The current bull market in equities is still intact. So far it is the second longest bull market in stocks. Some pundits on the financial media will say its time to completely exit stocks, while others believe there are more gains to be made. If you were wise enough to jump into equities at the beginning of 2009, chances are you have enjoyed excellent gains. If you believe the stock market will never crash, you are in one camp. However, if you believe that this bull run may have about run its course, it’s time to heed some advice from Ted Bauman regarding protecting the gains you have made.
— Ted Bauman Guru (@TedBaumanGuru) June 6, 2017
Ted Bauman attended Cape Town University and graduated with degrees in History and Economics. He spent some time with Habitat for Humanity working in the Caribbean and Latin America. After spending twenty-five years in South Africa working in the nonprofit sector, he returned to the US and since 2013 has served as the editor of the Bauman Letter for Banyan Hill Publishing. His current focus is on wealth protection for individuals and offers very simple advice that investors can take to protect their wealth.
Ted Bauman believes that investors should have bonds along with stocks. The stock market is where most investors put their assets and many investors avoid the bond market at all costs. If the stock market were to crash, equity investors who held some of their net worth would have a hedge against the losses. Also, bonds receive monthly interest payments which are somewhat like dividend payments for investors.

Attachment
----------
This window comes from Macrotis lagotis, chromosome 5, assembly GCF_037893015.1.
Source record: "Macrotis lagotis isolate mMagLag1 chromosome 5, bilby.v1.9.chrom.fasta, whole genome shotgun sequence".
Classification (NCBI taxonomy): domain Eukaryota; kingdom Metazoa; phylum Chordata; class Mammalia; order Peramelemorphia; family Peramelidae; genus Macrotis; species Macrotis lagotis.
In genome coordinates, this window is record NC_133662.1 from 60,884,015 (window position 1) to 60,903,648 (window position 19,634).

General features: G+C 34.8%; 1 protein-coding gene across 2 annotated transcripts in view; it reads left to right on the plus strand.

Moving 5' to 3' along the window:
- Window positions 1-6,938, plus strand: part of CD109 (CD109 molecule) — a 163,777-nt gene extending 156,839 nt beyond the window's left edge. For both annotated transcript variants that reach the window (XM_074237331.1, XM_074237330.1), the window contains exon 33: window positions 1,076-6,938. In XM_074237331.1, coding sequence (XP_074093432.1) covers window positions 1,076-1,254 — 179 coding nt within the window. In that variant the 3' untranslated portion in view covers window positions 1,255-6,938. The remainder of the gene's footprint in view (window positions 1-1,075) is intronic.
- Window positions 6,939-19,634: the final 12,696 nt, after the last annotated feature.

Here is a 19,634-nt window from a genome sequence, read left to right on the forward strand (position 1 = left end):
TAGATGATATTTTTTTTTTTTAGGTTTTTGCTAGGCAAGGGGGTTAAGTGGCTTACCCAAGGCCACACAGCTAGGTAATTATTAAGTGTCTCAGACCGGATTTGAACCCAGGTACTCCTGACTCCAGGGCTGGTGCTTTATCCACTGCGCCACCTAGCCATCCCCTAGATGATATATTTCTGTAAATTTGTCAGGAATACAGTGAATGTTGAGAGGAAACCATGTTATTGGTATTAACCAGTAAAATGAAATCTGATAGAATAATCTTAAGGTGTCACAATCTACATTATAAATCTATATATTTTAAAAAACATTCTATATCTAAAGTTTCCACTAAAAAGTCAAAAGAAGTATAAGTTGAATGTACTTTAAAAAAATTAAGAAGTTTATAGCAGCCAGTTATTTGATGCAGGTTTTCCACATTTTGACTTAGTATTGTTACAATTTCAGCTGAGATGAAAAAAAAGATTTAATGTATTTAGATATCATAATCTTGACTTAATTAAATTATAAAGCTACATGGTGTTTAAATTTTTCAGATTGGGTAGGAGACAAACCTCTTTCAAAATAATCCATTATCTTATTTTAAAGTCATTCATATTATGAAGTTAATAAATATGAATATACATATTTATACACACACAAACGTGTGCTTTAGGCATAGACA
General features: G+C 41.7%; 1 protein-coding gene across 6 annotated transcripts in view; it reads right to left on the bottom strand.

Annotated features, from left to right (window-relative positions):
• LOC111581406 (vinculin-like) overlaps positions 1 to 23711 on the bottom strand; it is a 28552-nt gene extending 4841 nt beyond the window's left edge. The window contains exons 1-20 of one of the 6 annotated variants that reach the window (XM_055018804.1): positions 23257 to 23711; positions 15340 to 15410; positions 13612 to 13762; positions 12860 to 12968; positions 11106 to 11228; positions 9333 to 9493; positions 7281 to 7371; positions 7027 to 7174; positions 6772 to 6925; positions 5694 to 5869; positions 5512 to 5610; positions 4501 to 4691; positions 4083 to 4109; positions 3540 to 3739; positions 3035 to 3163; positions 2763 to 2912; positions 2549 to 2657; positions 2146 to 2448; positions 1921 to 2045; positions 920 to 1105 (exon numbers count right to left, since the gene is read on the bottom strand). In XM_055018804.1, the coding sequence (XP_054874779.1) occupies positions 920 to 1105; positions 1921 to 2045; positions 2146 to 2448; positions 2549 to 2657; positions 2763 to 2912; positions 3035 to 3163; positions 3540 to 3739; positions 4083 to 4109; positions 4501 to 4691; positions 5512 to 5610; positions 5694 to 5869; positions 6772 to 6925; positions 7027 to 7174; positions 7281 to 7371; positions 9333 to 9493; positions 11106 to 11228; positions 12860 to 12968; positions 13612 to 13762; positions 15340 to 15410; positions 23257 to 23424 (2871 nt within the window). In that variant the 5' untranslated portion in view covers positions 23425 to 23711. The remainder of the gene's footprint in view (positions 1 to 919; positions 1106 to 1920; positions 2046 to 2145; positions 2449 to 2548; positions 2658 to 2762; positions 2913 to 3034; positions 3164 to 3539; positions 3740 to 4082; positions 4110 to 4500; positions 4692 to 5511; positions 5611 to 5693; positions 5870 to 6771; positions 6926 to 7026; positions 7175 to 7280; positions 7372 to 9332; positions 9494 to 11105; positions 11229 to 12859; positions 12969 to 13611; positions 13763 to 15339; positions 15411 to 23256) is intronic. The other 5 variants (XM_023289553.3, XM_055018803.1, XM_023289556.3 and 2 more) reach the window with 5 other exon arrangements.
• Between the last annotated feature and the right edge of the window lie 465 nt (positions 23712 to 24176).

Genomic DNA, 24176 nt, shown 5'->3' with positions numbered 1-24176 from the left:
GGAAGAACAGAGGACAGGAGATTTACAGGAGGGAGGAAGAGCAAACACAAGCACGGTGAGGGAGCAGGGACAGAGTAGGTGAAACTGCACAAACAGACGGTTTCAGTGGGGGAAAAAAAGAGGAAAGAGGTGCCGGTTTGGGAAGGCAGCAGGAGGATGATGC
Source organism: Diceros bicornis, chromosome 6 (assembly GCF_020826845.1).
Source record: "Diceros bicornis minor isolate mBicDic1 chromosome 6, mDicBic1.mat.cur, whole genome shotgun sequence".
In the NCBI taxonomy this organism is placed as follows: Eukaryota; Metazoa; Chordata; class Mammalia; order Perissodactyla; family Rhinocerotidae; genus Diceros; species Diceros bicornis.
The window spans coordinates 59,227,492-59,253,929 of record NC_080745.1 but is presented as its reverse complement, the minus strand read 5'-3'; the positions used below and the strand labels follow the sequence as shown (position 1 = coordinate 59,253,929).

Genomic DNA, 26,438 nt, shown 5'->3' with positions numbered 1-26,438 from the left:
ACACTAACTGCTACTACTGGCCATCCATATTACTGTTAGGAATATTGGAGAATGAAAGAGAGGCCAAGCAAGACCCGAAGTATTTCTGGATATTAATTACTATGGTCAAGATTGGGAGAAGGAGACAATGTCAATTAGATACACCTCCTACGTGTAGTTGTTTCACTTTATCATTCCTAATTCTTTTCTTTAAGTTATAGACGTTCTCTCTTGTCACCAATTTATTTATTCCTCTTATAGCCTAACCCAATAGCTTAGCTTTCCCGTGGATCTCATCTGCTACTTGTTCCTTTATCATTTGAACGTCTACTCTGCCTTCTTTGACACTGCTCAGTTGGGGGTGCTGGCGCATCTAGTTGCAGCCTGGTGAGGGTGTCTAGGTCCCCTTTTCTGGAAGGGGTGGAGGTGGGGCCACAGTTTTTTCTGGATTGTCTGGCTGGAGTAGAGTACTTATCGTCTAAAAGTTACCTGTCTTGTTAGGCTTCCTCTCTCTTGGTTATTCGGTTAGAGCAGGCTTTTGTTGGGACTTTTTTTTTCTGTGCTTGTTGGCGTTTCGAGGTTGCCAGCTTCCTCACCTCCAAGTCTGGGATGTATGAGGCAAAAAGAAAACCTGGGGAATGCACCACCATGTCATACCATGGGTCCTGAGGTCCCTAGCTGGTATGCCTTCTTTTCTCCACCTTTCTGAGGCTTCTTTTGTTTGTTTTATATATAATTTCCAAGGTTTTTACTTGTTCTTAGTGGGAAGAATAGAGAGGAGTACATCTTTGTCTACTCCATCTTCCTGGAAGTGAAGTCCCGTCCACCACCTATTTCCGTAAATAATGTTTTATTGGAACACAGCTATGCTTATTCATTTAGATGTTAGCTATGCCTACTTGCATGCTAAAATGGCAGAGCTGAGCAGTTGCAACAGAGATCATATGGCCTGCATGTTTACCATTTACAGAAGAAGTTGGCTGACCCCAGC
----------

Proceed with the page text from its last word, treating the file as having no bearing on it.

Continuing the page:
Ted Bauman also advices that investors keep a portion of their assets out of the control the banking system. He believes that investors should have a fireproof safe at home to store some cash or precious metals and to have some of their assets in a vault overseas. Although asset protection is not the hottest form of investing in the financial world, Ted Bauman believes that investors who seek to defend their assets rather than try to get rich quick will end up making higher returns over the long haul.